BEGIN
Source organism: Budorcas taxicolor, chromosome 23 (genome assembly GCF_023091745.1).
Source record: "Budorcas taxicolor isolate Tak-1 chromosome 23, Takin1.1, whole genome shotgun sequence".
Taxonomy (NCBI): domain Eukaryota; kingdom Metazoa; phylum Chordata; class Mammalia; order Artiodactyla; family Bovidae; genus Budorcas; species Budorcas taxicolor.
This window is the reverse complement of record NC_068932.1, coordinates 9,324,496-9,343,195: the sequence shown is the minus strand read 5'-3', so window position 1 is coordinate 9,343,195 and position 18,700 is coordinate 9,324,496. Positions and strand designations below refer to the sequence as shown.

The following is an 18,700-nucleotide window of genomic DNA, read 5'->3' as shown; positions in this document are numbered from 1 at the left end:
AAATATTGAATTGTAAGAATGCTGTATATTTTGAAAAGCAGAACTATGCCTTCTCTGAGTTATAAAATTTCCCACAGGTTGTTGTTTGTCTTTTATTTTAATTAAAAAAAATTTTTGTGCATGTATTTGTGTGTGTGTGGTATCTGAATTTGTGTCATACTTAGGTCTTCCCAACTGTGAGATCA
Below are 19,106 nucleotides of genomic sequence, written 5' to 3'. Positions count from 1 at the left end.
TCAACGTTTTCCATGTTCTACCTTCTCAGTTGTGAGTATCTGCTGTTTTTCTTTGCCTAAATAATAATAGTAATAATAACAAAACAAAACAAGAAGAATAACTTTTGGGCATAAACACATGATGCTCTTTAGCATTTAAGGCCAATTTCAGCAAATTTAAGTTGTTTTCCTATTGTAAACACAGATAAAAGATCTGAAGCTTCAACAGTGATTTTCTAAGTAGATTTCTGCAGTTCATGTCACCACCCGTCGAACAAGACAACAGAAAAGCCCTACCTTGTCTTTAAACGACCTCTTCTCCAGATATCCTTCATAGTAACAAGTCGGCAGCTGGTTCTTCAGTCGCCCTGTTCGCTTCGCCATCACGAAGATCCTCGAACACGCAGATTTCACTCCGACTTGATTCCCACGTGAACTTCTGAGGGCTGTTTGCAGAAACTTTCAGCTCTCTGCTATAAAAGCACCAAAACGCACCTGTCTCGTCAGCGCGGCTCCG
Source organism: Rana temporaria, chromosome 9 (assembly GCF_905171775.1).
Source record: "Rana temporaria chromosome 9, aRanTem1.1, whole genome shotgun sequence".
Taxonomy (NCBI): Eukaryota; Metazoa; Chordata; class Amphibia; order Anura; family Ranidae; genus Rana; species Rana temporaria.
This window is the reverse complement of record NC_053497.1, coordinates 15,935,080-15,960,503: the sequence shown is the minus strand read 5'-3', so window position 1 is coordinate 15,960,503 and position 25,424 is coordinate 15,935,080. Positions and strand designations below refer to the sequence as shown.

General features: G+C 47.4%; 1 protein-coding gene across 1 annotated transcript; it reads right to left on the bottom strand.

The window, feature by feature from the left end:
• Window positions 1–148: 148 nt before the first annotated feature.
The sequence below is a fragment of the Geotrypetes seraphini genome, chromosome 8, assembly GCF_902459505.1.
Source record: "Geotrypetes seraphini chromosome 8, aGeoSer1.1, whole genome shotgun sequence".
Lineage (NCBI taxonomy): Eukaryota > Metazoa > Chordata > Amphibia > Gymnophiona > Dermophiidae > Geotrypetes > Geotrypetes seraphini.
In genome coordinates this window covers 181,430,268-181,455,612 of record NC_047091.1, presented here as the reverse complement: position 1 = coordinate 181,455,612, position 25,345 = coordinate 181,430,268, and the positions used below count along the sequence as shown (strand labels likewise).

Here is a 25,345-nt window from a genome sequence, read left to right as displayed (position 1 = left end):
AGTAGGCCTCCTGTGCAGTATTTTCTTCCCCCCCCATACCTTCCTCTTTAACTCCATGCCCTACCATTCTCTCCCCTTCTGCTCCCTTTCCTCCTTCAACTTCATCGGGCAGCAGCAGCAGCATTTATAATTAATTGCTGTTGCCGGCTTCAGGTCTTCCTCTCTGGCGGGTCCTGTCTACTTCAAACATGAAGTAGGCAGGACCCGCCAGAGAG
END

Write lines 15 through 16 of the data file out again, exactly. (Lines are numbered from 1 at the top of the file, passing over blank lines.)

• Window positions 1–148: 148 nt before the first annotated feature.
The sequence below is a fragment of the Geotrypetes seraphini genome, chromosome 8, assembly GCF_902459505.1.